FIG. 6 illustrates embodiments of back pressure devices mounted on a top surface of a fluid holding structure of a microtray to insure proper back pressure is applied to drop-ejection devices within fluid ejection structure. As shown in FIG. 6, back pressure system 250 comprises any one or more of back pressure devices 254, 262, and/or 272. In one embodiment, microtray 252 comprises back pressure devices 254 which are formed as bellow-shaped reservoirs mountable separately into and/or over each respective well to exert back pressure on a corresponding fluid ejection device.

In one embodiment, microtray 260 comprises back pressure devices 262 which are formed as bladder-type reservoirs mountable separately into and/or over each respective well to exert back pressure on a corresponding fluid ejection device. These bladder-type reservoirs also carry a volume of biological substance for filling a corresponding well over which the bladder reservoirs are mounted. Further details regarding these bladder-shaped back pressure devices 262 are described and illustrated in association with the embodiment of FIGS. 7A, 7B.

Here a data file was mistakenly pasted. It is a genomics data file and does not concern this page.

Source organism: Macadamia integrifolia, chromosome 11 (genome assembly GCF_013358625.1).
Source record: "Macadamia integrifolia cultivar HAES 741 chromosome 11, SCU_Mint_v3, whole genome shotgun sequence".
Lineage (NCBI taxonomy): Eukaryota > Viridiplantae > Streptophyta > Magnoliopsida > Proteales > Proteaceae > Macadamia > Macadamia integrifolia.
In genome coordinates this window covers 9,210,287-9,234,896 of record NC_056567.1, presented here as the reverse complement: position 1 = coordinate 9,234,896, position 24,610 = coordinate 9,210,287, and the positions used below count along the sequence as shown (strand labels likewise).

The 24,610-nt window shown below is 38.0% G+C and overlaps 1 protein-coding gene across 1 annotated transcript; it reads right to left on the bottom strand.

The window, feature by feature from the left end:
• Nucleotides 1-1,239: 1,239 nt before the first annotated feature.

In one embodiment, microtray 270 comprises hose assemblies 272, which include connector 274 and hose 276. Each connector 274 fits into or over each well of fluid holding structure 20 to permit separate filling of each well from a uniquely corresponding hose assembly 272. In addition to supplying biosubstances through hose 276 to wells 26 from external sources, these fluid-filled hoses 276 also exert a back pressure on fluid ejection elements 120 of fluid ejection structure 22 to prevent drooling of biosubstances from orifices of fluid ejection elements 120.